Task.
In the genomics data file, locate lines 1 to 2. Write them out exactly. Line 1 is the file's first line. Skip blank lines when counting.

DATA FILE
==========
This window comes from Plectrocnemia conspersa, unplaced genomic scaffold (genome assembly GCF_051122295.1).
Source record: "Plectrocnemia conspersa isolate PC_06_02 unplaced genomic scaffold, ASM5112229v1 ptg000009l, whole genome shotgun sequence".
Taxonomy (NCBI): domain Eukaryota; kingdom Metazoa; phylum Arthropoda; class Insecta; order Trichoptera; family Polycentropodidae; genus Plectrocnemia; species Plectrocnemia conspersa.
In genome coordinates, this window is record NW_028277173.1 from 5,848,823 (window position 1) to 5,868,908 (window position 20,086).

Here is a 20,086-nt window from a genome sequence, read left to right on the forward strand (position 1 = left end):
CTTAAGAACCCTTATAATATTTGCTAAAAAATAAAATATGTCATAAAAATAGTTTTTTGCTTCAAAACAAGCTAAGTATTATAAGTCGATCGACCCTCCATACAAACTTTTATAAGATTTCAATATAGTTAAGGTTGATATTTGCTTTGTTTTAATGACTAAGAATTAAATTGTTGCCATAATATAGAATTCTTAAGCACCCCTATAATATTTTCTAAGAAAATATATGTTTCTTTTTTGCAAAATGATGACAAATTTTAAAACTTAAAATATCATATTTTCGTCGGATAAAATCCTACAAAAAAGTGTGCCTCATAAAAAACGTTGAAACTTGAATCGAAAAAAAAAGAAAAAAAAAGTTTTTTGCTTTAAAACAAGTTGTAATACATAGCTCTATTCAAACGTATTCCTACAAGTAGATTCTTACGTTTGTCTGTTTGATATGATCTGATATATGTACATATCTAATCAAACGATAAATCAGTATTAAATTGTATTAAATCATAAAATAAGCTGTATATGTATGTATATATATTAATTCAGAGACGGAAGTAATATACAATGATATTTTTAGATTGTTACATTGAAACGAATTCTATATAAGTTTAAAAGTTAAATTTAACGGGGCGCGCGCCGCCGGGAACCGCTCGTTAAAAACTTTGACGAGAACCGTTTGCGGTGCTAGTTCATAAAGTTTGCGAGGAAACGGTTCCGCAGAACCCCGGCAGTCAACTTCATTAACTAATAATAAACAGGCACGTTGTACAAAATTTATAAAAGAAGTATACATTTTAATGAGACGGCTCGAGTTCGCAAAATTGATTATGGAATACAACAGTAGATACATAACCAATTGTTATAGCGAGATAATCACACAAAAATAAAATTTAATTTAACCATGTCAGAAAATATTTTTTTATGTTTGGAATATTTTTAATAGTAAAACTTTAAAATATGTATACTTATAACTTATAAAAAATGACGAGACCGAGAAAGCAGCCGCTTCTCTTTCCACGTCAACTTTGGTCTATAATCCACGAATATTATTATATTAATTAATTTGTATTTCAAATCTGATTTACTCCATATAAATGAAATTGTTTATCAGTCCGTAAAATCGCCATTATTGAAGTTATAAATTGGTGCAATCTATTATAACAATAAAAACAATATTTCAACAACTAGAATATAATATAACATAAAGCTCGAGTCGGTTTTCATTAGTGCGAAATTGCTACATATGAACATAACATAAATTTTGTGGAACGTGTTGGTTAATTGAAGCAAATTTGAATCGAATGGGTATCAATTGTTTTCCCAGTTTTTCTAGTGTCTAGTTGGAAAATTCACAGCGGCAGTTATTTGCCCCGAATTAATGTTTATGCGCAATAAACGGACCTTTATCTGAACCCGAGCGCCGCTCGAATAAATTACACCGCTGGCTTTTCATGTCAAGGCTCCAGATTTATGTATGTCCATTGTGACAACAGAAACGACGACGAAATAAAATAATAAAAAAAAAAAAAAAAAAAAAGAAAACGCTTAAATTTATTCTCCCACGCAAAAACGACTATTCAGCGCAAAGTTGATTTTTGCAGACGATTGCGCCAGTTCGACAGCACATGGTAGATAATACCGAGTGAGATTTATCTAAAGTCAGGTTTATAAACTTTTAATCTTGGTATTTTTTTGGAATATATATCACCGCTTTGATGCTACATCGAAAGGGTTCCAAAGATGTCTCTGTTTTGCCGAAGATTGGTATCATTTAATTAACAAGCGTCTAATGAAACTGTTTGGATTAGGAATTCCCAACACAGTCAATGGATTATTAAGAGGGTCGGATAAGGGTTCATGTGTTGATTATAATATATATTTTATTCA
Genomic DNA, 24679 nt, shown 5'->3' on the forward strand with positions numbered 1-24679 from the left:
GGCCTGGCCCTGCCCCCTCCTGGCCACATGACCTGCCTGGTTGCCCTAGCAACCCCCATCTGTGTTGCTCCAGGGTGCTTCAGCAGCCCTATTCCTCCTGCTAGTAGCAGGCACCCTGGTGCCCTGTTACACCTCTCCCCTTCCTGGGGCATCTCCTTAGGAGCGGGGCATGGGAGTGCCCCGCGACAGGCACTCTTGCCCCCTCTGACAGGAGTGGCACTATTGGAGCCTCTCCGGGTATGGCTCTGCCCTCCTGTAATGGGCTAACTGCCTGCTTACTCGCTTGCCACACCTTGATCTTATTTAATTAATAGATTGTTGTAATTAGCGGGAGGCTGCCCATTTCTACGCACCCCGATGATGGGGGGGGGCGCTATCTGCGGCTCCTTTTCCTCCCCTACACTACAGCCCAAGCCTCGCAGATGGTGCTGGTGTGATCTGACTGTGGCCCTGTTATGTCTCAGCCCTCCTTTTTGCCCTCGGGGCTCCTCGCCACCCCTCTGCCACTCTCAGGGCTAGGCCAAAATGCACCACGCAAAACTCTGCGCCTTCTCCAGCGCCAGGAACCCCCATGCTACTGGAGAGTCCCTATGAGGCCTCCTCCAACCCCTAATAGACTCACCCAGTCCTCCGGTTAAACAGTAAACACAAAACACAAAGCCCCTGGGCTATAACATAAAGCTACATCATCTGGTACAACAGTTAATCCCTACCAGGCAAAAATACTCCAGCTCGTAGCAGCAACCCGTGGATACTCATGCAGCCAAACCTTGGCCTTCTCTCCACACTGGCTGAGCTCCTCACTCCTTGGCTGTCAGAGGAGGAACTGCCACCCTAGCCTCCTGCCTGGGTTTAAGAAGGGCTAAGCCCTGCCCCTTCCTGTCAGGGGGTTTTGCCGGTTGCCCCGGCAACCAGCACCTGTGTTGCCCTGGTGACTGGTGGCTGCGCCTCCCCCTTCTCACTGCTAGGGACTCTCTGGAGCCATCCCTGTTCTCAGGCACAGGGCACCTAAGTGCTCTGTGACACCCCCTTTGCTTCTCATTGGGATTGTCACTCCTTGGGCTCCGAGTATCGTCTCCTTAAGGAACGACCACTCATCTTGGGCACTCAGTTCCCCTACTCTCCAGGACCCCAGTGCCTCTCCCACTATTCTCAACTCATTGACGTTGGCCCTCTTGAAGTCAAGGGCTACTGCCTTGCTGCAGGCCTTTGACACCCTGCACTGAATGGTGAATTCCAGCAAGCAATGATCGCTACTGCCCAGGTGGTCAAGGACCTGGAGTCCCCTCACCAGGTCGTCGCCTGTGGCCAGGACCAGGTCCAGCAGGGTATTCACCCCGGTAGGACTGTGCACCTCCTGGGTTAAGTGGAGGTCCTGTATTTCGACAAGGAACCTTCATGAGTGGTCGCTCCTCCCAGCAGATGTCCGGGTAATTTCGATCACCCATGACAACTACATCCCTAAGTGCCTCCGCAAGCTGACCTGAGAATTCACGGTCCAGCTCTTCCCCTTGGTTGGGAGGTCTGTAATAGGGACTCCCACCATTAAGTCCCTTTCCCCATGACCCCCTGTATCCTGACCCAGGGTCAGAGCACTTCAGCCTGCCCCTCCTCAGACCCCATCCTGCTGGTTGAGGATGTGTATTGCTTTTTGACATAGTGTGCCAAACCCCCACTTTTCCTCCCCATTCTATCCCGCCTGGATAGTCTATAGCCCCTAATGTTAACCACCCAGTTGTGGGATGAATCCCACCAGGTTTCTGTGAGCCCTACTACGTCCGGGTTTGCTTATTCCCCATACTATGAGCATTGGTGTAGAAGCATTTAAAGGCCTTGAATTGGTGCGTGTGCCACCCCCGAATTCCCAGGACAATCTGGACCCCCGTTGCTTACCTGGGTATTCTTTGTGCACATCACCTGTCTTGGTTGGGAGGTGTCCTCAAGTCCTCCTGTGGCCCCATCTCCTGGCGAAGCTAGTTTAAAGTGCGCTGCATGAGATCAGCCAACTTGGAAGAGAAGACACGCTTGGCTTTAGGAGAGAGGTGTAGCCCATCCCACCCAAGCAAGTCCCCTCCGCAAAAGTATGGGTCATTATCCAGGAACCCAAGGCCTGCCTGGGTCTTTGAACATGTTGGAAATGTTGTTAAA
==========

This window comes from Plectrocnemia conspersa, unplaced genomic scaffold (genome assembly GCF_051122295.1).
Source record: "Plectrocnemia conspersa isolate PC_06_02 unplaced genomic scaffold, ASM5112229v1 ptg000009l, whole genome shotgun sequence".